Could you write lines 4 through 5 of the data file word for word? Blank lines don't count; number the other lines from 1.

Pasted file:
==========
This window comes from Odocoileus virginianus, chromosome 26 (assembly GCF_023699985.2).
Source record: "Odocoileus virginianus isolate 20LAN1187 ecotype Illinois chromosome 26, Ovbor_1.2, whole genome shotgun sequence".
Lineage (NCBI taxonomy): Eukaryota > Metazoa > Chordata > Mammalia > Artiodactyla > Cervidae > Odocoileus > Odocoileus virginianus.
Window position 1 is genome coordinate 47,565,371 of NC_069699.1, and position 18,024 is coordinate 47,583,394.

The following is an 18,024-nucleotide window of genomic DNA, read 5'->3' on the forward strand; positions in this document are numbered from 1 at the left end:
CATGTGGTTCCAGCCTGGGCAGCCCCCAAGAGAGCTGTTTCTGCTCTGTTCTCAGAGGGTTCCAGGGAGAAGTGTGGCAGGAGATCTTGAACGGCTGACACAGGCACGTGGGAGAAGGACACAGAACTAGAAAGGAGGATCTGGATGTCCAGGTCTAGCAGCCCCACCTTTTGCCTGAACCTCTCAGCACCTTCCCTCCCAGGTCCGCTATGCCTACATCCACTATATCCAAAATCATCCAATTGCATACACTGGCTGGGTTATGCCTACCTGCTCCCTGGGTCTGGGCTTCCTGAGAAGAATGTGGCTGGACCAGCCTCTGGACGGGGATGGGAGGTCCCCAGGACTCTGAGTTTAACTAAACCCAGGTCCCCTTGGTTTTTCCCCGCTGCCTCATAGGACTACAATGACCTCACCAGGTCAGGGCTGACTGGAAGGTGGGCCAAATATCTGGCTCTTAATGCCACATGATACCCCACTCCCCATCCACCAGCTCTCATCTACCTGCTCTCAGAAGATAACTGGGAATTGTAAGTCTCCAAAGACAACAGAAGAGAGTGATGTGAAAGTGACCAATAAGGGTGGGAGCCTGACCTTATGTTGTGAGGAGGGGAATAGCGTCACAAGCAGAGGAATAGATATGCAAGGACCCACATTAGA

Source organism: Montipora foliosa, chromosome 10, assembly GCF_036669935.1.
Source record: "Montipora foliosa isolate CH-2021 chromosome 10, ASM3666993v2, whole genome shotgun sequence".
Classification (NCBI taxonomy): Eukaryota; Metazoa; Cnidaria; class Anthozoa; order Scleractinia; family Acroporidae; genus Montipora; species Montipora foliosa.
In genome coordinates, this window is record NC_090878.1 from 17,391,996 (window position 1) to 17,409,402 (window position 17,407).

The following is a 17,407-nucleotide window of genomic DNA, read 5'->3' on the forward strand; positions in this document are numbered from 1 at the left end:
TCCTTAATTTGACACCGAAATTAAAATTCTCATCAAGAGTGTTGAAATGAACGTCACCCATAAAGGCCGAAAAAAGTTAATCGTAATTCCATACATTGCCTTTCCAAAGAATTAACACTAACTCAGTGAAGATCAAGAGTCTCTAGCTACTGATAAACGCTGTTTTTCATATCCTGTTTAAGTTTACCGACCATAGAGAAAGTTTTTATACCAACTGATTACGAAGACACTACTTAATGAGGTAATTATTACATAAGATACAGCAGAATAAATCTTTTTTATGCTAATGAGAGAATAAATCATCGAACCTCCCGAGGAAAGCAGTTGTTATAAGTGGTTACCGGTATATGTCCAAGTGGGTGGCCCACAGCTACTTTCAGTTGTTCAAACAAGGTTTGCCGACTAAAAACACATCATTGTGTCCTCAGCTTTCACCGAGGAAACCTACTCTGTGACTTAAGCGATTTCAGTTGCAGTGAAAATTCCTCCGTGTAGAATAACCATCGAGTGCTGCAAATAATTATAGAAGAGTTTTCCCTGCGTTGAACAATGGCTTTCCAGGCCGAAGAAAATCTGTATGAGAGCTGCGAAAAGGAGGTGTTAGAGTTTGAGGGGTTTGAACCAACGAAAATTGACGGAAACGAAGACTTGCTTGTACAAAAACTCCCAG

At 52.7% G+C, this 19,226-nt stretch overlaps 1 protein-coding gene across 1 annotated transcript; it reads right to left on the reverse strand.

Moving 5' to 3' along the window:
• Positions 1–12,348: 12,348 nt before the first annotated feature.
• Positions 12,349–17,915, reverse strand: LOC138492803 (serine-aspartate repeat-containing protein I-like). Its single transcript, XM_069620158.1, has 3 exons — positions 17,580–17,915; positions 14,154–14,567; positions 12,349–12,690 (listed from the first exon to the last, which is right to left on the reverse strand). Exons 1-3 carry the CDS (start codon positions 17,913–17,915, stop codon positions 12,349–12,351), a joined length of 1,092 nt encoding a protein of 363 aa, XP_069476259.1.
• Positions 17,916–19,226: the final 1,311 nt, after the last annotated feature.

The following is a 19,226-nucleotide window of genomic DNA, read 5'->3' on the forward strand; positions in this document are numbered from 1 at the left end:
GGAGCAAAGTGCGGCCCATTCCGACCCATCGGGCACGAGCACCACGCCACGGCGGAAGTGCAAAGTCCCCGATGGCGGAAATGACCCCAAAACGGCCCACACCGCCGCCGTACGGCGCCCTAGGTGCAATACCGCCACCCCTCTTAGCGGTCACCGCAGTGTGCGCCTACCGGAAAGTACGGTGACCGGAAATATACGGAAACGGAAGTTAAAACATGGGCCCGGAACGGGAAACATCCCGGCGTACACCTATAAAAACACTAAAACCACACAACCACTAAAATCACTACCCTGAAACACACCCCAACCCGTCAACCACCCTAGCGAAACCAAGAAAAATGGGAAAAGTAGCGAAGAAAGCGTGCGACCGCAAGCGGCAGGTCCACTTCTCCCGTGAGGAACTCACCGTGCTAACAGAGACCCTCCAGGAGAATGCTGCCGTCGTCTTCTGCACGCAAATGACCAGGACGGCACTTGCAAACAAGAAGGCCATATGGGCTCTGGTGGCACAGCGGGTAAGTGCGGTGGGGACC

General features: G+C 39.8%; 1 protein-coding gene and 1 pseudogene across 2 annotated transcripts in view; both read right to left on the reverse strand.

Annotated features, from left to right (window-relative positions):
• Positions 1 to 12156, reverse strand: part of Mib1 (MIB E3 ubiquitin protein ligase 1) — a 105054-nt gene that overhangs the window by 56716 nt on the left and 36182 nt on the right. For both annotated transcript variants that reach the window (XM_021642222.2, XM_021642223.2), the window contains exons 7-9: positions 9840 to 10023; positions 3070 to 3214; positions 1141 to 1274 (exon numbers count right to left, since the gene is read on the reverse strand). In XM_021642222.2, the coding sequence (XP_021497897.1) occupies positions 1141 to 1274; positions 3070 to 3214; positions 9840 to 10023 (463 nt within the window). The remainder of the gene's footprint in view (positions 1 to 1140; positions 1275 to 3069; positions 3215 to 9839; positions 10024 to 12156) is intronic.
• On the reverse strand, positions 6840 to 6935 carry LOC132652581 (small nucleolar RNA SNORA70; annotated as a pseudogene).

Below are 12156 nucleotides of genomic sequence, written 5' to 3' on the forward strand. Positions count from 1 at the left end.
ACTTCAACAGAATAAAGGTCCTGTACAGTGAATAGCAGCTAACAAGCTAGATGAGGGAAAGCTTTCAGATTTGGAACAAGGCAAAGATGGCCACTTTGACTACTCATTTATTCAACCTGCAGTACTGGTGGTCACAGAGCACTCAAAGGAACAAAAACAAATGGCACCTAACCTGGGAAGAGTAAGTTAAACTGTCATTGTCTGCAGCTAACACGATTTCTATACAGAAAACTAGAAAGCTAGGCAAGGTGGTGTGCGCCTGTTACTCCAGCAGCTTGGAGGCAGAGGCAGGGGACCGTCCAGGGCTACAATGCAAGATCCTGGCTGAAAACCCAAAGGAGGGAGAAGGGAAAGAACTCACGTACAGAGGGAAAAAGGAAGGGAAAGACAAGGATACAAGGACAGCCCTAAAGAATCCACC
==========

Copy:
Window position 1 is genome coordinate 47,565,371 of NC_069699.1, and position 18,024 is coordinate 47,583,394.

The following is an 18,024-nucleotide window of genomic DNA, read 5'->3' on the forward strand; positions in this document are numbered from 1 at the left end: